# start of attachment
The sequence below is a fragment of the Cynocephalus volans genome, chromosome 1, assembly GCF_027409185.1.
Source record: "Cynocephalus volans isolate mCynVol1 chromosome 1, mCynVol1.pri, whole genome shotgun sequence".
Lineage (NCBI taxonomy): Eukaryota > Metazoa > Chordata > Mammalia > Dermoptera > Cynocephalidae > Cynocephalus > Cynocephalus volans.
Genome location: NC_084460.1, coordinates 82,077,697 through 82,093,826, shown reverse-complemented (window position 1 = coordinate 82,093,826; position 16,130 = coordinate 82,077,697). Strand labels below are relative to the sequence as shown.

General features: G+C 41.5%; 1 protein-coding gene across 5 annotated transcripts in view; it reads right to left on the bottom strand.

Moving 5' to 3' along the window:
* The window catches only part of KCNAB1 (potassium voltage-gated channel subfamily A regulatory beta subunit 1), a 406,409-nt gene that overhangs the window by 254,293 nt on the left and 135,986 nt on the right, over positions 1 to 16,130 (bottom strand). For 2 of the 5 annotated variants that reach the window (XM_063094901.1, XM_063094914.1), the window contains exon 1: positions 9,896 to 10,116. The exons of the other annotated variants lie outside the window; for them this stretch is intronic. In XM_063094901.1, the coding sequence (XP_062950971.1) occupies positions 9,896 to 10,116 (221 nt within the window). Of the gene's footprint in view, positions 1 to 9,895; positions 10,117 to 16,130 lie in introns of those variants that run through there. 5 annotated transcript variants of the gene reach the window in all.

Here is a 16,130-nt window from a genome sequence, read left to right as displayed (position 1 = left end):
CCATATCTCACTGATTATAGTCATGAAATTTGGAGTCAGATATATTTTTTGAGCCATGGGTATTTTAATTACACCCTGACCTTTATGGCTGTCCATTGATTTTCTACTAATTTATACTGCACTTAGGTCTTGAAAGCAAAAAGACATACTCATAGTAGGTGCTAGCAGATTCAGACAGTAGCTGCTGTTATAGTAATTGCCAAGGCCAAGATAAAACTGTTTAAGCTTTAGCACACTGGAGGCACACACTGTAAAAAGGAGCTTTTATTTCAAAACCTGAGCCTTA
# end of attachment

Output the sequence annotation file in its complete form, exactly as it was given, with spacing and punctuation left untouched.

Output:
The sequence below is a fragment of the Cynocephalus volans genome, chromosome 1, assembly GCF_027409185.1.
Source record: "Cynocephalus volans isolate mCynVol1 chromosome 1, mCynVol1.pri, whole genome shotgun sequence".
Lineage (NCBI taxonomy): Eukaryota > Metazoa > Chordata > Mammalia > Dermoptera > Cynocephalidae > Cynocephalus > Cynocephalus volans.
Genome location: NC_084460.1, coordinates 82,077,697 through 82,093,826, shown reverse-complemented (window position 1 = coordinate 82,093,826; position 16,130 = coordinate 82,077,697). Strand labels below are relative to the sequence as shown.

General features: G+C 41.5%; 1 protein-coding gene across 5 annotated transcripts in view; it reads right to left on the bottom strand.

Moving 5' to 3' along the window:
* The window catches only part of KCNAB1 (potassium voltage-gated channel subfamily A regulatory beta subunit 1), a 406,409-nt gene that overhangs the window by 254,293 nt on the left and 135,986 nt on the right, over positions 1 to 16,130 (bottom strand). For 2 of the 5 annotated variants that reach the window (XM_063094901.1, XM_063094914.1), the window contains exon 1: positions 9,896 to 10,116. The exons of the other annotated variants lie outside the window; for them this stretch is intronic. In XM_063094901.1, the coding sequence (XP_062950971.1) occupies positions 9,896 to 10,116 (221 nt within the window). Of the gene's footprint in view, positions 1 to 9,895; positions 10,117 to 16,130 lie in introns of those variants that run through there. 5 annotated transcript variants of the gene reach the window in all.

Here is a 16,130-nt window from a genome sequence, read left to right as displayed (position 1 = left end):
CCATATCTCACTGATTATAGTCATGAAATTTGGAGTCAGATATATTTTTTGAGCCATGGGTATTTTAATTACACCCTGACCTTTATGGCTGTCCATTGATTTTCTACTAATTTATACTGCACTTAGGTCTTGAAAGCAAAAAGACATACTCATAGTAGGTGCTAGCAGATTCAGACAGTAGCTGCTGTTATAGTAATTGCCAAGGCCAAGATAAAACTGTTTAAGCTTTAGCACACTGGAGGCACACACTGTAAAAAGGAGCTTTTATTTCAAAACCTGAGCCTTA